Employers should support staff in getting the COVID-19 vaccine once it’s offered to them.

From 11 November, people working or volunteering in certain Care Quality Commission (CQC) registered care homes in England must be vaccinated by law, unless exempt. 

There’s currently no other law that says people must have the vaccine, even if an employer would prefer someone to have it. There may be some people who are advised not to have the vaccine, for example for health reasons.

There’s a chance someone might still get or spread COVID-19 if they’ve had the vaccine. Even once people are vaccinated they must still follow guidelines for:

See government vaccine advice:

Vaccination for care home staff in England

From 11 November, anyone who works indoors in a Care Quality Commission (CQC) registered care home must be fully vaccinated against COVID-19, unless they’re exempt. This only applies to CQC registered care homes that provide accommodation for people needing nursing or personal care.

This will apply to most people who enter the care home for work, including:

  • staff
  • agency workers
  • contractors or self-employed people hired to carry out work in a care home, for example tradespeople, occupational therapists or hairdressers
  • volunteers

The person responsible for checking who can enter the care home is the care home’s ‘registered person’. This is the person registered with the CQC as the care home’s manager or service provider.

The following people are exempt:

  • anyone with a medical exemption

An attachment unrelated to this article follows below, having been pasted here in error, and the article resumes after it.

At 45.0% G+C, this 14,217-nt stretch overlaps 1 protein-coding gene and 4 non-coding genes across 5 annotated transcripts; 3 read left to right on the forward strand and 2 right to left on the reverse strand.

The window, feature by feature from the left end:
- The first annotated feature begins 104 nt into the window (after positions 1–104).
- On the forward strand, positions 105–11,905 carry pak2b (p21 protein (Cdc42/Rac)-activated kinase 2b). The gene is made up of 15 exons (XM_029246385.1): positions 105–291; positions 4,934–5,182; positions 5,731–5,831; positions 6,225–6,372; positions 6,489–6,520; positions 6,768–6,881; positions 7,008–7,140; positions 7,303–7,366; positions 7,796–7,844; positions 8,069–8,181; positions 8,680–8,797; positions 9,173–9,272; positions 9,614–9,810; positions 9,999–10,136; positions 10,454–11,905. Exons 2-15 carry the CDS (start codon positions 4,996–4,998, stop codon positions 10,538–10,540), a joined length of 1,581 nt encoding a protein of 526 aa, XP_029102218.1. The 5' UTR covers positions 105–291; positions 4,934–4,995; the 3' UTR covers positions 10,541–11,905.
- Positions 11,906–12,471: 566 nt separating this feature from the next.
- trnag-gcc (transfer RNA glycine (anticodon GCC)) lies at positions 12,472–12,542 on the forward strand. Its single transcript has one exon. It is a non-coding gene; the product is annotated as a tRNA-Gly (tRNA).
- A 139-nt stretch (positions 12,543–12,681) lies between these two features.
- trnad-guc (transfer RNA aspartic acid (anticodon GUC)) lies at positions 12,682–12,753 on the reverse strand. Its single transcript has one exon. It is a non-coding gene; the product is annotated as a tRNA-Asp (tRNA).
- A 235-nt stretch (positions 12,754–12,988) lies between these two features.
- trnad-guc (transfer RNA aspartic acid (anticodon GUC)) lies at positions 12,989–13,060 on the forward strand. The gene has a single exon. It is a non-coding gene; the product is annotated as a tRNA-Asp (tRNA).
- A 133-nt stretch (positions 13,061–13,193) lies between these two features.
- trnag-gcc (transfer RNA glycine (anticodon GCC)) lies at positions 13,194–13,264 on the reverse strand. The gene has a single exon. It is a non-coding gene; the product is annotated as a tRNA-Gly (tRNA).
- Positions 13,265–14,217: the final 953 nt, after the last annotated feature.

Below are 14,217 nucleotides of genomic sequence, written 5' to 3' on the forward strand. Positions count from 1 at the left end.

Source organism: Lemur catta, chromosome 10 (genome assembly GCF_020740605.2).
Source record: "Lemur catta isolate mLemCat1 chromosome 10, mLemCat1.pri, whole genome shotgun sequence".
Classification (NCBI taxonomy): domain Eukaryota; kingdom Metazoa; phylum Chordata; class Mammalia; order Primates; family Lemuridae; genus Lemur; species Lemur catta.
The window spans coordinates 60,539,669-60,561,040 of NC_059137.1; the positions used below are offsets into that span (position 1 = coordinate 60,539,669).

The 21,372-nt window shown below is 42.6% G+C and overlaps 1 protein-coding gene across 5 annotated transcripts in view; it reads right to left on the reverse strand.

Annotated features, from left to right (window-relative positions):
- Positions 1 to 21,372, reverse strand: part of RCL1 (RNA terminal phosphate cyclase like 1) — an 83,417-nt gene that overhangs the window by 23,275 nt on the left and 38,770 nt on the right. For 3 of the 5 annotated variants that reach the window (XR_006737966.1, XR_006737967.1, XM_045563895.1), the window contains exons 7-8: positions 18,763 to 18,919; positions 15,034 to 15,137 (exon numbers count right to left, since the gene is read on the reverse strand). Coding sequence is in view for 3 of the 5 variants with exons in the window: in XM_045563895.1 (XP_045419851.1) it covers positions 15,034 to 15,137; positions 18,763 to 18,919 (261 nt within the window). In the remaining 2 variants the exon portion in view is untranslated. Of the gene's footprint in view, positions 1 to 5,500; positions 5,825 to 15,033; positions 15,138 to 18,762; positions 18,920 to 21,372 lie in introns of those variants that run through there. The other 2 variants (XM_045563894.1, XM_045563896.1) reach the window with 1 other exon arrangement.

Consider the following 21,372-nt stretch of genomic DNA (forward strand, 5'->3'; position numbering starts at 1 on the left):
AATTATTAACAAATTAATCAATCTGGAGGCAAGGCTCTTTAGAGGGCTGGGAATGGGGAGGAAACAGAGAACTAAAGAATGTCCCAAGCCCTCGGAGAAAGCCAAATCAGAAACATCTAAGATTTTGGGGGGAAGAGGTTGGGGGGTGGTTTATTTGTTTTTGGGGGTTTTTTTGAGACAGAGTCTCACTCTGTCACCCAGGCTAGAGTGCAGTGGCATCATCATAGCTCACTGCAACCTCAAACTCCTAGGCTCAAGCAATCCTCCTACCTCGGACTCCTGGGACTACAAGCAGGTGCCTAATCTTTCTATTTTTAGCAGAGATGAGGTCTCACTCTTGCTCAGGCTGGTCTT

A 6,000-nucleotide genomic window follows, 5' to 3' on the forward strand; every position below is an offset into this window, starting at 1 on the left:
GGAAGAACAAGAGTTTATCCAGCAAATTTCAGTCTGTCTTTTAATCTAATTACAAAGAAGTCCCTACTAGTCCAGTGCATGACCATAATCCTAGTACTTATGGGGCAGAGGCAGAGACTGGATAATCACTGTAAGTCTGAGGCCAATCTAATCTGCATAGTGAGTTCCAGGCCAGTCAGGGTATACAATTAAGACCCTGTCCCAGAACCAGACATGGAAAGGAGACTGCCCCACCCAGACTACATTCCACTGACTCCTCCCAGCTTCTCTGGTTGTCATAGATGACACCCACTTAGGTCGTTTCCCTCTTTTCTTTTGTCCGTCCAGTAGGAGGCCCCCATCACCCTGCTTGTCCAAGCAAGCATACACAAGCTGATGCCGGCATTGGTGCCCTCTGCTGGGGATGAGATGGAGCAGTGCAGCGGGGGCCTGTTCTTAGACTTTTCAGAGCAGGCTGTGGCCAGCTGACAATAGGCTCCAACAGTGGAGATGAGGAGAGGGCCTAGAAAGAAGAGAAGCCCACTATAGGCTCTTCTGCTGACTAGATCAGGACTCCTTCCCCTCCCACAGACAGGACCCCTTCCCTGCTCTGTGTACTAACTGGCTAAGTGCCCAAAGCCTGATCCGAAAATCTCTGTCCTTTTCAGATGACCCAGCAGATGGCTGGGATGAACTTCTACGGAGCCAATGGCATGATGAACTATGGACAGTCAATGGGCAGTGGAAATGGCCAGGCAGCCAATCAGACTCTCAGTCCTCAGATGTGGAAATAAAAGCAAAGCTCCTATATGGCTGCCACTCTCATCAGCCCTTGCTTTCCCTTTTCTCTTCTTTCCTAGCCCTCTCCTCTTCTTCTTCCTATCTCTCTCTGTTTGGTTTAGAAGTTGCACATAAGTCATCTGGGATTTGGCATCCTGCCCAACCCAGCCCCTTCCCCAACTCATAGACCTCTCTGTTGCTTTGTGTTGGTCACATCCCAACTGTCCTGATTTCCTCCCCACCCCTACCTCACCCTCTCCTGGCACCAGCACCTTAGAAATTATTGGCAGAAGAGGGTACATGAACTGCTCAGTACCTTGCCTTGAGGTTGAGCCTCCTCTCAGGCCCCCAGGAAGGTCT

• current care home residents and service users
  • friends and family of a current resident
  • workers who do not enter the care home, for example a gardener
  • someone providing emergency assistance or urgent maintenance
  • members of the emergency services who need to enter the care home to carry out their job
  • anyone visiting a dying resident
  • anyone giving bereavement support to a resident after the death of a relative or friend
  • anyone under 18

Supporting staff to get the vaccine

Employers may find it useful to talk with their staff about the vaccine and share the benefits of being vaccinated.

It could help to discuss things like:

  • the government’s latest vaccine health information
  • when staff might be offered the vaccine
  • if staff will need time off work to get vaccinated
  • pay for time off work related to the vaccine
  • whether the employer plans to collect data on staff vaccinations, and if so, how this will follow data protection law (UK GDPR)
  • whether anyone needs to be vaccinated to be able to do their job

To encourage staff to get the vaccine, employers might consider:

  • paid time off for vaccination appointments
  • paying staff their usual rate of pay if they’re off sick with vaccine side effects, instead of Statutory Sick Pay (SSP)
  • not counting vaccine-related absences in absence records or towards any ‘trigger’ system the organisation may have

Talking with staff can help:

  • agree a vaccine policy that’s appropriate for both staff and the organisation
  • support staff to protect their health
  • keep good working relationships
  • avoid disputes in the future